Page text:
Before you start to hate me, let it be known that I am a Christmas tree traditionalist.
I only do living trees and absolutely hate the thought of fake trees.
However, living in an apartment will do crazy things to you. It makes you want to leave sticky notes on every car that parks in “your spot,” because everyone should just know that is where you like to park. It makes you able to distinguish between the stomping of feet and the bouncing of a dog’s ball by your upstairs neighbors. It also makes you realize you have no business having a real tree in your tiny apartment.
For the first time in my life, I have a ‘faux’ tree in my living room.
But I just can’t get away from the thought of a real tree. I’ve tried convincing the responsible side of my brain multiple times that we need a live tree in our bedroom. That party pooper says “no” every time! Fun sucker! In some ways she is right. Nashville is a far cry from my native Pacific Northwest, and I couldn’t even tell you where the nearest actual Christmas tree farm is. They’re all chopped down a shipped in, which ruins some of the magic for this mountain girl. This also makes them outrageously expensive. So, instead of impulse purchasing a tree from the sweet tree after grabbing coffee next door, I’ve decided to make my own homage to the delicious pine tree.
It’s by no means going to make up for the magic of a real tree.
However, in my boho, Scandinavian, midcentury, wannabe minimalist mind this is a fun tribute to those sweet pines.
Just say ‘okay,’ and let it happen. I swear you’ll like it in the end.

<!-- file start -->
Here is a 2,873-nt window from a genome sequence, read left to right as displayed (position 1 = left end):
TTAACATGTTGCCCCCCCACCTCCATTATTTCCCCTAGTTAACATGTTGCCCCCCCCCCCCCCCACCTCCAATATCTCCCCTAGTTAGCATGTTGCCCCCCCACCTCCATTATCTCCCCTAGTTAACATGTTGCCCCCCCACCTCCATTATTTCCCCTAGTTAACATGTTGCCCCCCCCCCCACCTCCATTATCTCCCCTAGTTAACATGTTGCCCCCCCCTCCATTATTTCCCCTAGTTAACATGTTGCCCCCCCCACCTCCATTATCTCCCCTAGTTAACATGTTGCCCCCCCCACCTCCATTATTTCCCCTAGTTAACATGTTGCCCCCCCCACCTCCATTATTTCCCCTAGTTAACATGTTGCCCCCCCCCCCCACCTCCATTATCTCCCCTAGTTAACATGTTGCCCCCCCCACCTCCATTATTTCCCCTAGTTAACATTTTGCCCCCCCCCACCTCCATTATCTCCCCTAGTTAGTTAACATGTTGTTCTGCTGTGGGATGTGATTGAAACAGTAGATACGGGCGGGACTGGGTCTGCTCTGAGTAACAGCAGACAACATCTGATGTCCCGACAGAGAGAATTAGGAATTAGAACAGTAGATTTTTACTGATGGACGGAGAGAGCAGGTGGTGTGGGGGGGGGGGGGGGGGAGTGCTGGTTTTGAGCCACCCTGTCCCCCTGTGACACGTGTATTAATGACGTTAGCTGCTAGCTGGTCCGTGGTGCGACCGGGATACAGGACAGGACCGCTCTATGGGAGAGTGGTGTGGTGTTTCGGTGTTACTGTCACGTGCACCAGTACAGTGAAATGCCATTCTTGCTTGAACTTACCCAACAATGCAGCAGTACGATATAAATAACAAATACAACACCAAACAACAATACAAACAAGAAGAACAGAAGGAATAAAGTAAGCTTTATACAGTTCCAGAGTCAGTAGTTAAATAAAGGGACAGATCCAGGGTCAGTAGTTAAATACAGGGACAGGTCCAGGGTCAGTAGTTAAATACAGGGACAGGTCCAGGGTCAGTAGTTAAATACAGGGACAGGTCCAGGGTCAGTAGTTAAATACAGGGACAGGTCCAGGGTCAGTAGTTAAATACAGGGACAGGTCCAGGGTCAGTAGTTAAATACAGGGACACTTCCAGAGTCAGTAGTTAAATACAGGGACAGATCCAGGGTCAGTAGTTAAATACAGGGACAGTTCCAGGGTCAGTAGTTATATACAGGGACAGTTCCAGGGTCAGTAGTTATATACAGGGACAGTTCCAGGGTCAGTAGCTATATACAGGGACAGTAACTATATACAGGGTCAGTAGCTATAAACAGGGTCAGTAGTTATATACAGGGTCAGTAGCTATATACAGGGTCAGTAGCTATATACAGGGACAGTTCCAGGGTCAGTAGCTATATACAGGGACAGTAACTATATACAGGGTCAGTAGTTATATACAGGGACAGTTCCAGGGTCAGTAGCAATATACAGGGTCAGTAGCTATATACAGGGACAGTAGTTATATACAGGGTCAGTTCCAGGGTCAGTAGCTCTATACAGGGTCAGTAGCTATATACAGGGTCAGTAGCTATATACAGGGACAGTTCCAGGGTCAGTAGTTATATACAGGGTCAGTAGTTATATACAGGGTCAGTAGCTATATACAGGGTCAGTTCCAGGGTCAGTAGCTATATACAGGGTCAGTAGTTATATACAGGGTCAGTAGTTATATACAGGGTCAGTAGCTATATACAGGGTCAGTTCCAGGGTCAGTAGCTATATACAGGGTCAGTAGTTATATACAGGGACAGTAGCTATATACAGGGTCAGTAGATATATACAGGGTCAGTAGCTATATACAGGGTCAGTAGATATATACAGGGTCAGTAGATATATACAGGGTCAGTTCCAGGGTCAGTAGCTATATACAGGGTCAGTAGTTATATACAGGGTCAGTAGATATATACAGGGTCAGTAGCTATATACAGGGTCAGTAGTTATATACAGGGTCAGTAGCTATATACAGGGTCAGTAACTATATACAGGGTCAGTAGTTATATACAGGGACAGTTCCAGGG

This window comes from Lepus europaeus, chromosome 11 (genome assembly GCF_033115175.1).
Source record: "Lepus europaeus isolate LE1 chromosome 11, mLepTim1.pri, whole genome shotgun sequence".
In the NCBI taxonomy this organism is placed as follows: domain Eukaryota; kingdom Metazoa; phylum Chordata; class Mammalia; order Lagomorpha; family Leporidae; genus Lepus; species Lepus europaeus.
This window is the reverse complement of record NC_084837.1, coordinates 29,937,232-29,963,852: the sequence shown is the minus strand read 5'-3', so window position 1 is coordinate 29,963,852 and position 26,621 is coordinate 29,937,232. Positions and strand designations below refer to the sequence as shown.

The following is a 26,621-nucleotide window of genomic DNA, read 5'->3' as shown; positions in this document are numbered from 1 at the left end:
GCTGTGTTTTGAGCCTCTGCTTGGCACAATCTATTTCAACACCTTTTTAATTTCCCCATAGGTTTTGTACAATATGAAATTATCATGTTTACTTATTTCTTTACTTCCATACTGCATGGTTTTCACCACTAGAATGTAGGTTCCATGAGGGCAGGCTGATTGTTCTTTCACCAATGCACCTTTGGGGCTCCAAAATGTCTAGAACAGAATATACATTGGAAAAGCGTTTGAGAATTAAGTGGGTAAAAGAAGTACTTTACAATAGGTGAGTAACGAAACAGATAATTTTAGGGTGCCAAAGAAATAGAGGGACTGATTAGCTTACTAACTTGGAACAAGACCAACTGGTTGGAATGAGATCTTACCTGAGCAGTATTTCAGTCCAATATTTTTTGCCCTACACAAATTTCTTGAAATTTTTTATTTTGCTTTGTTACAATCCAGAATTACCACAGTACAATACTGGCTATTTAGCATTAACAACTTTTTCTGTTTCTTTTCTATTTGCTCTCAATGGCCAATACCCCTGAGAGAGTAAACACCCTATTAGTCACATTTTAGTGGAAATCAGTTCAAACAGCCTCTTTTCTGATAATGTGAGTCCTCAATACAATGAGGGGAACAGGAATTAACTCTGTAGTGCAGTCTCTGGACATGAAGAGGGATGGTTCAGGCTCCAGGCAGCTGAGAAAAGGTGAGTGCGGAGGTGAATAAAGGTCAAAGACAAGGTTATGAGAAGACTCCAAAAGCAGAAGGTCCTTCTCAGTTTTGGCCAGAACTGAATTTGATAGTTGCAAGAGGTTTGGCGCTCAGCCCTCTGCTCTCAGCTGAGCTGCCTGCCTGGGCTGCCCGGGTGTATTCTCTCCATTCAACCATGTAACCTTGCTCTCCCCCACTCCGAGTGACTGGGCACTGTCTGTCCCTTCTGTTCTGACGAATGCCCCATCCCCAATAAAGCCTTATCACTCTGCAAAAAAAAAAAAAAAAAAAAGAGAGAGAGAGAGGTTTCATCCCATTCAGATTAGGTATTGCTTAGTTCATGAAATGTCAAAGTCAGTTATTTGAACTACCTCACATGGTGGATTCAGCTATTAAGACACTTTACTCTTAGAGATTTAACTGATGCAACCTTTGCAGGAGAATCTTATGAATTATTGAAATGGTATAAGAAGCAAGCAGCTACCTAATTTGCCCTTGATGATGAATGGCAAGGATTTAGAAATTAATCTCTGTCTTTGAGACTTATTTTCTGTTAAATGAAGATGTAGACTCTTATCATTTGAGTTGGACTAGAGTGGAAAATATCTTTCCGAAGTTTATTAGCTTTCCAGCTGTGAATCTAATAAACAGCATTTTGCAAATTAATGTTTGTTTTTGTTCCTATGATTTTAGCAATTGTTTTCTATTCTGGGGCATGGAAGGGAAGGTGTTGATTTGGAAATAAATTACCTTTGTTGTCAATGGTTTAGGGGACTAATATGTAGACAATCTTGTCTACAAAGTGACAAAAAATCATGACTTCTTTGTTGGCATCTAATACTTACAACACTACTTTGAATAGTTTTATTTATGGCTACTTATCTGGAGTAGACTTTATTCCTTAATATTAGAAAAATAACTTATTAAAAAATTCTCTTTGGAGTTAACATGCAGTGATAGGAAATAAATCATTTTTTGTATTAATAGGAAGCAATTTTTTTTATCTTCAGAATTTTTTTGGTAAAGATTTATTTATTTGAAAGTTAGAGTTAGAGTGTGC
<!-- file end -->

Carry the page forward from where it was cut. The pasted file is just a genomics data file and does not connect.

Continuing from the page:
For this DIY hanging Christmas tree you will need real pine branches (I totally stole mine from the park after watching a parent toss them next to the garbage cans), glass ornaments, removable hooks for the ceiling, thread or fishing line, and scissors.
Start by pulling the top off of the ornament and cutting a small sprig of pine branch. I found that they looked best when they were a little bit longer than the ornament. That way, they would stand up and not flop around inside, but also wouldn’t get completely squashed at the top. Insert the branch into the ornament, and just as you removed the top, replace it once again.Next you’ll need to tie some thread or string to your ornament top. I would recommend either white thread or clear fishing line to make your ‘tree tribute’ appear as though it is floating. Increases the winter magic, if you will.
You’re going to want to be generous with your thread here, as we will be shortening the thread to stagger the ornaments as we hang them. Basically, too much is never enough. Add more string and subtract later.To hang your ‘tree installation’ I used my favorite decoration hooks stuck to my rental ceiling. This way they can be easily removed when the season takes its last magical breaths. Then make the beginning of a slip knot and hook it through your decoration hook.Like a traditional tree, hanging the ornaments is the most tedious part. It’s a whole series of trial and error, re-hanging, and likely weeks of fiddling with the whole thing. One cup of coffee later, three broken ornaments (only two were my fault), plus a friend’s helpful opinion and mine were hung. I snipped any extra string the hung down from the hooks so the ornaments were the main focus.